Norwegian salmon and mackerel are thriving in the Japanese market. While salmon is a popular dish for young people in restaurants, more and more people are choosing a mackerel sandwich on weekdays.

Japan is one of the most important markets for Norwegian seafood. Good relations with Japan have enabled the success story of Norwegian salmon since the 1980s. Traditional Japanese food, known as ’washoku’, is on the UNESCO World Heritage List and includes sushi culture in which Norwegian salmon plays a major role. In many ways, Japan is an exemplary and strategic market for global growth. Fresh Norwegian salmon has a strong position in Japan and is often referred to as the ’original sushi salmon’.

Norway had direct exports of over 114,000 tonnes of seafood to Japan in 2017, with a value of NOK 4 billion. This made Japan the largest Asian market for Norwegian seafood exports.

The Japanese are among the world’s largest consumers of seafood. Eight in ten Japanese say that they eat seafood at least once a week, while six in ten say that they eat seafood twice a week or more. This makes Japan one of the world’s biggest seafood markets. Figures from FAO show that they also score highly in terms of kilograms per person per year.

Though Japan is in the top three countries in terms of seafood consumption, it is experiencing increased competition from other protein sources. The average Japanese consumes around 107 seafood meals a year. It is believed that adults with higher income and experience in the kitchen have the highest preference for seafood. 74% of the 50+ age group state that they eat seafood at least twice a week, while the figure falls as low as 59% for the 18–34 age group (SCI).

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Photographer: NSC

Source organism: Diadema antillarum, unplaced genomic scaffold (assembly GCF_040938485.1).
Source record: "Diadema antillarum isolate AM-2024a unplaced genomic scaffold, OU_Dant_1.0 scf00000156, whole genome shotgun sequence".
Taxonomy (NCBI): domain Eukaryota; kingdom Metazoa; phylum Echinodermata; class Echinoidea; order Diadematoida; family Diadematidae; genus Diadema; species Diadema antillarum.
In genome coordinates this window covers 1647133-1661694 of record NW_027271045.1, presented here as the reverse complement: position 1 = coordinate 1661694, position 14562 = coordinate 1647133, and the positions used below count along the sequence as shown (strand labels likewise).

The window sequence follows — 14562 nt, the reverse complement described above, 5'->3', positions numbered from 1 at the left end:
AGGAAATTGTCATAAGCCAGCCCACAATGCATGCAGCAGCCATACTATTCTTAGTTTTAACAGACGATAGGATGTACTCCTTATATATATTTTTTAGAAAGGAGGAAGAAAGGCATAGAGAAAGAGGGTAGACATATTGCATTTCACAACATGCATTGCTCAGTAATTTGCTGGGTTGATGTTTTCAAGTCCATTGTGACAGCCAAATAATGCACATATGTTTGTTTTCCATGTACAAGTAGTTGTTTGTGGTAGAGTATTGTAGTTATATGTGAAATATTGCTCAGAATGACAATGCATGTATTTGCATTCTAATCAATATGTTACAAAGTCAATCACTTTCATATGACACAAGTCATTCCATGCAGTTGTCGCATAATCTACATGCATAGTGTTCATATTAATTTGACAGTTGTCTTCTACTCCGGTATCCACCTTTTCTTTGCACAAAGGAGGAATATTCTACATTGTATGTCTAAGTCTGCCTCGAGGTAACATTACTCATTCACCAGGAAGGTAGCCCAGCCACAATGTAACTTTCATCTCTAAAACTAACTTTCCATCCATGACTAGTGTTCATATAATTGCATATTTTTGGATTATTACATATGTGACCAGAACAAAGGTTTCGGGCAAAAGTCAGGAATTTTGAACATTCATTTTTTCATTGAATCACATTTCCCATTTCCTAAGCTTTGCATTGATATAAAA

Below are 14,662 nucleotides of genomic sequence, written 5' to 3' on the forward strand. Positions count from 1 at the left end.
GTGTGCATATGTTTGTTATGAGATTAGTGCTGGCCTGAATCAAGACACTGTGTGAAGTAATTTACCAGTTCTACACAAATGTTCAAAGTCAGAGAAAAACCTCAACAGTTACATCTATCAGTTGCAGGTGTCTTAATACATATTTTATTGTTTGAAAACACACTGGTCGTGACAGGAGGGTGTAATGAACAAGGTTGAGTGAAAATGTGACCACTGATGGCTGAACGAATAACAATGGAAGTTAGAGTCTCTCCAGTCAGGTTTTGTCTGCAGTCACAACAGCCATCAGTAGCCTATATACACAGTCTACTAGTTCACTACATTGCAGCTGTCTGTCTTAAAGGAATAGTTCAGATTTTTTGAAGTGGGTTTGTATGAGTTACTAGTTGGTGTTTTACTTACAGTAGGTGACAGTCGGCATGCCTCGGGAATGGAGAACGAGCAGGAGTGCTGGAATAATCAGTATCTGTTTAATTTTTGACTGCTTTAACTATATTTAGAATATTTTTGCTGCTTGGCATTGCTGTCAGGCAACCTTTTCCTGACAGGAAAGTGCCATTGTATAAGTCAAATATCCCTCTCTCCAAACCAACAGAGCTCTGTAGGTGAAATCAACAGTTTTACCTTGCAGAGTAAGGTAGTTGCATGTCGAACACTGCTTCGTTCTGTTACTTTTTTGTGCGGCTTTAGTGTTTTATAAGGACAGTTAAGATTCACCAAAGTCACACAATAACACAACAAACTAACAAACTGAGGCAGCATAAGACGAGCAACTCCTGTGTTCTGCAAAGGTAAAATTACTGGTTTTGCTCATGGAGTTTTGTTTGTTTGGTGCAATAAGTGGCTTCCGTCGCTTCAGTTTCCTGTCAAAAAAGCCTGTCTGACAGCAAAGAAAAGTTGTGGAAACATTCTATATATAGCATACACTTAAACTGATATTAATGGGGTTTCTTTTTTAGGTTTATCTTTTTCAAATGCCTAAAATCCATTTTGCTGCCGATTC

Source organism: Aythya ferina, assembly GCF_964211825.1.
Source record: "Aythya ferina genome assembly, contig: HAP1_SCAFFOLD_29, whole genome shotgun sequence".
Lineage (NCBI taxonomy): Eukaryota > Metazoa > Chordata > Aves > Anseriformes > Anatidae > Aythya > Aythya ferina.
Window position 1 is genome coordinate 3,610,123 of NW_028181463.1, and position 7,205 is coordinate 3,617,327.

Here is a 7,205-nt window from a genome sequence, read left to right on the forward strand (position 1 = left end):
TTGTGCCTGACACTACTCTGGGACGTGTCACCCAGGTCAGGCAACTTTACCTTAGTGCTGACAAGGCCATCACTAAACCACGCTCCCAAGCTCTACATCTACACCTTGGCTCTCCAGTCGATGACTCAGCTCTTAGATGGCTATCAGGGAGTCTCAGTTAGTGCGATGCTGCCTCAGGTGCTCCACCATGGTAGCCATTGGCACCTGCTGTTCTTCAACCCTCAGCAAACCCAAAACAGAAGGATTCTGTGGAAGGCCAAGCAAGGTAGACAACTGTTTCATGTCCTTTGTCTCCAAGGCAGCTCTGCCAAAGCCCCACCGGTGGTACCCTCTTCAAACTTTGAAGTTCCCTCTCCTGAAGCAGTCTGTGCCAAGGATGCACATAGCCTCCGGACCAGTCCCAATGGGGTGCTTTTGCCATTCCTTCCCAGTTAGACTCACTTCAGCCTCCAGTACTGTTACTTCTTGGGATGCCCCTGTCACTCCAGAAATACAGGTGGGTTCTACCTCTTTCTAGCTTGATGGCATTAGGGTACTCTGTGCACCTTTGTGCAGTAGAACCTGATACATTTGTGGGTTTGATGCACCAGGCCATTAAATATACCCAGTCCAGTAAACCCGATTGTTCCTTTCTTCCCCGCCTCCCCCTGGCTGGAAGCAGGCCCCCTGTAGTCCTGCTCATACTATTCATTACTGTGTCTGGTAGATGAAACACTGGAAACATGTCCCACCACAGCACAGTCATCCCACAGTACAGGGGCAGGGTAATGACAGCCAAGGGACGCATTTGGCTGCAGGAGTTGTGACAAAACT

A large selection means many choices

The Japanese seafood market has over 400 different seafood species – a very large selection for customers. Around 83% of seafood is cooked at home in Japan, with 85% of it consumed at dinner. When Japanese people are asked about how many species of seafood they would eat for dinner, the number is much higher than in Europe. Over 20% of the population would choose from among 18 species for weekday dinner, while the average Japanese person would choose from among nine species. For Norway, the corresponding figure is three species.

Japan also differs from a number of other markets in the salmon category. Salmon doesn’t just consist of “salmon” in Japan – it includes (primarily) coho, chum, Atlantic salmon, trout and sockeye/red salmon.

There are two Japanese words for the term salmon:

’sake 鮭’ and ’saamon サーモン’. For centuries, sake has been a part of the Japanese diet and it is often fried before it is consumed. Coho, chum and sockeye/red salmon are in the sake category. These species are known as Pacific salmon in Norwegian. Sake, or Pacific salmon, makes up 70% of the salmon supply to Japan.

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Photographer: NSC

The other category, ’saamon’, which includes Atlantic salmon and trout, has been on the Japanese market for less than three decades. These species differ from sake in that they are consumed raw, eaten fresh and are usually referred to as ’nama’ salmon.

As a general rule, sake is used in Japanese cooking, while saamon is a popular choice for sushi/sashimi or western food. In fact, many Japanese consumers aren’t really aware of the fact that there is a difference in usage.

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Photographer: NSC